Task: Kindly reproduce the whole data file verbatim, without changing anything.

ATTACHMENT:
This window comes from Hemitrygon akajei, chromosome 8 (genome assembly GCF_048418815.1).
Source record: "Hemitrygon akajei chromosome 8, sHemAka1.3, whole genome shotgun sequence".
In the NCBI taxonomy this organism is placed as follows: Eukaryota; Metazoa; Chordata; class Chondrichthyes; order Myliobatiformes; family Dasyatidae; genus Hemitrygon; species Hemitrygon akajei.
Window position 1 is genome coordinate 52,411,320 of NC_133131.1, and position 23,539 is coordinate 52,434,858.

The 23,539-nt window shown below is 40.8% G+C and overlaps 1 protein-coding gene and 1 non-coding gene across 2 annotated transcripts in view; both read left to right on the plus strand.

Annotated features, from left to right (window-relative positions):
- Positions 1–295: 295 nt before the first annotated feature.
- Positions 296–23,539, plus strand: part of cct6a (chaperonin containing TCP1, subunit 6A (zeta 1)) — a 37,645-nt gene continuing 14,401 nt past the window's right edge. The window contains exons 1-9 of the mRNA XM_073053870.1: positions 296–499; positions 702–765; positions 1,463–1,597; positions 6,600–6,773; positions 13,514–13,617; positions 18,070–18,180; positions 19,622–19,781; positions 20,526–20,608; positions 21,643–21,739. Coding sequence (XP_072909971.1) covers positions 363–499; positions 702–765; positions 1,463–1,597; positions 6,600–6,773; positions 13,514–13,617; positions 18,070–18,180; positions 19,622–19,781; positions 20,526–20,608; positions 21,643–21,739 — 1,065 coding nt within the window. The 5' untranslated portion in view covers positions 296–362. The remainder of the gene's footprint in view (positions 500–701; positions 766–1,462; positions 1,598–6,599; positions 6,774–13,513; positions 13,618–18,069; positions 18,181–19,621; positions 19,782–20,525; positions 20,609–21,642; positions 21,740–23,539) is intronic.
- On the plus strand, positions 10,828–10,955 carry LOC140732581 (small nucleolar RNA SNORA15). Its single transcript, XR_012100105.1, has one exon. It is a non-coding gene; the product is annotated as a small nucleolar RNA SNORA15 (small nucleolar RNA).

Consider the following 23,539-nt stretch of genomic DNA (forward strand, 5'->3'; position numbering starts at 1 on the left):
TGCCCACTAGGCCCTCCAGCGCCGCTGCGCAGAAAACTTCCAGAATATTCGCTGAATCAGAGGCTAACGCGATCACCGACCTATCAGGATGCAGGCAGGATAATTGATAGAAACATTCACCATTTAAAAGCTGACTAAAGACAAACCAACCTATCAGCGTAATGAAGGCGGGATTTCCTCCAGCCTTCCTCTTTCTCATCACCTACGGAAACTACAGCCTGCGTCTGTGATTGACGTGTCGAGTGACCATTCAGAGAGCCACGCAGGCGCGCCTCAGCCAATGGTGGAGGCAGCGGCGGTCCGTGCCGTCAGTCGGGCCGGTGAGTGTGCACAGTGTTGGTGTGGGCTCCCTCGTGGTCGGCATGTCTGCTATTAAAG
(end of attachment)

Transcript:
This window comes from Hemitrygon akajei, chromosome 8 (genome assembly GCF_048418815.1).
Source record: "Hemitrygon akajei chromosome 8, sHemAka1.3, whole genome shotgun sequence".
In the NCBI taxonomy this organism is placed as follows: Eukaryota; Metazoa; Chordata; class Chondrichthyes; order Myliobatiformes; family Dasyatidae; genus Hemitrygon; species Hemitrygon akajei.
Window position 1 is genome coordinate 52,411,320 of NC_133131.1, and position 23,539 is coordinate 52,434,858.

The 23,539-nt window shown below is 40.8% G+C and overlaps 1 protein-coding gene and 1 non-coding gene across 2 annotated transcripts in view; both read left to right on the plus strand.

Annotated features, from left to right (window-relative positions):
- Positions 1–295: 295 nt before the first annotated feature.
- Positions 296–23,539, plus strand: part of cct6a (chaperonin containing TCP1, subunit 6A (zeta 1)) — a 37,645-nt gene continuing 14,401 nt past the window's right edge. The window contains exons 1-9 of the mRNA XM_073053870.1: positions 296–499; positions 702–765; positions 1,463–1,597; positions 6,600–6,773; positions 13,514–13,617; positions 18,070–18,180; positions 19,622–19,781; positions 20,526–20,608; positions 21,643–21,739. Coding sequence (XP_072909971.1) covers positions 363–499; positions 702–765; positions 1,463–1,597; positions 6,600–6,773; positions 13,514–13,617; positions 18,070–18,180; positions 19,622–19,781; positions 20,526–20,608; positions 21,643–21,739 — 1,065 coding nt within the window. The 5' untranslated portion in view covers positions 296–362. The remainder of the gene's footprint in view (positions 500–701; positions 766–1,462; positions 1,598–6,599; positions 6,774–13,513; positions 13,618–18,069; positions 18,181–19,621; positions 19,782–20,525; positions 20,609–21,642; positions 21,740–23,539) is intronic.
- On the plus strand, positions 10,828–10,955 carry LOC140732581 (small nucleolar RNA SNORA15). Its single transcript, XR_012100105.1, has one exon. It is a non-coding gene; the product is annotated as a small nucleolar RNA SNORA15 (small nucleolar RNA).

Consider the following 23,539-nt stretch of genomic DNA (forward strand, 5'->3'; position numbering starts at 1 on the left):
TGCCCACTAGGCCCTCCAGCGCCGCTGCGCAGAAAACTTCCAGAATATTCGCTGAATCAGAGGCTAACGCGATCACCGACCTATCAGGATGCAGGCAGGATAATTGATAGAAACATTCACCATTTAAAAGCTGACTAAAGACAAACCAACCTATCAGCGTAATGAAGGCGGGATTTCCTCCAGCCTTCCTCTTTCTCATCACCTACGGAAACTACAGCCTGCGTCTGTGATTGACGTGTCGAGTGACCATTCAGAGAGCCACGCAGGCGCGCCTCAGCCAATGGTGGAGGCAGCGGCGGTCCGTGCCGTCAGTCGGGCCGGTGAGTGTGCACAGTGTTGGTGTGGGCTCCCTCGTGGTCGGCATGTCTGCTATTAAAG